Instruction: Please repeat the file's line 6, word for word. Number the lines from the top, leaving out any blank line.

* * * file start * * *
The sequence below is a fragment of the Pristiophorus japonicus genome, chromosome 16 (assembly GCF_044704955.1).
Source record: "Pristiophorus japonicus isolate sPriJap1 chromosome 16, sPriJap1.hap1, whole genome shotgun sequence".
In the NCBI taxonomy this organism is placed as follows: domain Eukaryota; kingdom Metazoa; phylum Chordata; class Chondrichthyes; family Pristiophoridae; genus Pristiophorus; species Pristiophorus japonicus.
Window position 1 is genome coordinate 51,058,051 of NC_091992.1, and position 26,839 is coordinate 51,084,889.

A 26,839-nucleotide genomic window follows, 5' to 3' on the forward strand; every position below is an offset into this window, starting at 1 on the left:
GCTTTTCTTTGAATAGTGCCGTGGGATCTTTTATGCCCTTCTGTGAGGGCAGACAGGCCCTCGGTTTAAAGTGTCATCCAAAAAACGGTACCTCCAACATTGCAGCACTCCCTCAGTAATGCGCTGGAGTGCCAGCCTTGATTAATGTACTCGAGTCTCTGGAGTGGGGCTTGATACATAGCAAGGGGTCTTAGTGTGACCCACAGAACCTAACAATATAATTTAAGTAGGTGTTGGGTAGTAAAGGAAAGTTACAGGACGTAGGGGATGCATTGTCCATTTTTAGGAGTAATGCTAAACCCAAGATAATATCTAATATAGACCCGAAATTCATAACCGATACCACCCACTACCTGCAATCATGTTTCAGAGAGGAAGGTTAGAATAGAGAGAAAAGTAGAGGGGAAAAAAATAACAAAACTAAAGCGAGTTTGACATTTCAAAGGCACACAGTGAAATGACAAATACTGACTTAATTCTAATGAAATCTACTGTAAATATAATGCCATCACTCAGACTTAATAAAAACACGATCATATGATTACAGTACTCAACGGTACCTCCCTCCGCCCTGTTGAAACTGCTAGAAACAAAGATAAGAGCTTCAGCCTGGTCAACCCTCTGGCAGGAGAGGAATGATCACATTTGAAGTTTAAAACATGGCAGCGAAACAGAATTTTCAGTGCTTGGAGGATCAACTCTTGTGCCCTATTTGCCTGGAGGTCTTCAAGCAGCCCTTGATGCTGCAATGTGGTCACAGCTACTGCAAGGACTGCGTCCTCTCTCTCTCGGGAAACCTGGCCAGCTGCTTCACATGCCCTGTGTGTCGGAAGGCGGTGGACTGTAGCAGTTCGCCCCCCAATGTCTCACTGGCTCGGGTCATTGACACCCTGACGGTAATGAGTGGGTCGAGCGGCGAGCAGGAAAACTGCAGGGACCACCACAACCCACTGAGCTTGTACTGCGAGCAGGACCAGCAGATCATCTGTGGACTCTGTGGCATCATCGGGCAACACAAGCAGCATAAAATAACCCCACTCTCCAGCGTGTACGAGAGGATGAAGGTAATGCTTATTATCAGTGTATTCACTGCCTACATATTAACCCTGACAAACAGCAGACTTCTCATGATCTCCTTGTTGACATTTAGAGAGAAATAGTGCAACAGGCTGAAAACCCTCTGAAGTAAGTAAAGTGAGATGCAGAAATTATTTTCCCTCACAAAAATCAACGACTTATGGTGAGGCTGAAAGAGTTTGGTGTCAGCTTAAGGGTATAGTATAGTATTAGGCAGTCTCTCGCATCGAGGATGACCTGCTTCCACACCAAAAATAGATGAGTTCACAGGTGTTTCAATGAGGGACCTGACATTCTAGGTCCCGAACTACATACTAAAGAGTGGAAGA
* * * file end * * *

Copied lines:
GCTTTTCTTTGAATAGTGCCGTGGGATCTTTTATGCCCTTCTGTGAGGGCAGACAGGCCCTCGGTTTAAAGTGTCATCCAAAAAACGGTACCTCCAACATTGCAGCACTCCCTCAGTAATGCGCTGGAGTGCCAGCCTTGATTAATGTACTCGAGTCTCTGGAGTGGGGCTTGATACATAGCAAGGGGTCTTAGTGTGACCCACAGAACCTAACAATATAATTTAAGTAGGTGTTGGGTAGTAAAGGAAAGTTACAGGACGTAGGGGATGCATTGTCCATTTTTAGGAGTAATGCTAAACCCAAGATAATATCTAATATAGACCCGAAATTCATAACCGATACCACCCACTACCTGCAATCATGTTTCAGAGAGGAAGGTTAGAATAGAGAGAAAAGTAGAGGGGAAAAAAATAACAAAACTAAAGCGAGTTTGACATTTCAAAGGCACACAGTGAAATGACAAATACTGACTTAATTCTAATGAAATCTACTGTAAATATAATGCCATCACTCAGACTTAATAAAAACACGATCATATGATTACAGTACTCAACGGTACCTCCCTCCGCCCTGTTGAAACTGCTAGAAACAAAGATAAGAGCTTCAGCCTGGTCAACCCTCTGGCAGGAGAGGAATGATCACATTTGAAGTTTAAAACATGGCAGCGAAACAGAATTTTCAGTGCTTGGAGGATCAACTCTTGTGCCCTATTTGCCTGGAGGTCTTCAAGCAGCCCTTGATGCTGCAATGTGGTCACAGCTACTGCAAGGACTGCGTCCTCTCTCTCTCGGGAAACCTGGCCAGCTGCTTCACATGCCCTGTGTGTCGGAAGGCGGTGGACTGTAGCAGTTCGCCCCCCAATGTCTCACTGGCTCGGGTCATTGACACCCTGACGGTAATGAGTGGGTCGAGCGGCGAGCAGGAAAACTGCAGGGACCACCACAACCCACTGAGCTTGTACTGCGAGCAGGACCAGCAGATCATCTGTGGACTCTGTGGCATCATCGGGCAACACAAGCAGCATAAAATAACCCCACTCTCCAGCGTGTACGAGAGGATGAAGGTAATGCTTATTATCAGTGTATTCACTGCCTACATATTAACCCTGACAAACAGCAGACTTCTCATGATCTCCTTGTTGACATTTAGAGAGAAATAGTGCAACAGGCTGAAAACCCTCTGAAGTAAGTAAAGTGAGATGCAGAAATTATTTTCCCTCACAAAAATCAACGACTTATGGTGAGGCTGAAAGAGTTTGGTGTCAGCTTAAGGGTATAGTATAGTATTAGGCAGTCTCTCGCATCGAGGATGACCTGCTTCCACACCAAAAATAGATGAGTTCACAGGTGTTTCAATGAGGGACCTGACATTCTAGGTCCCGAACTACATACTAAAGAGTGGAAGA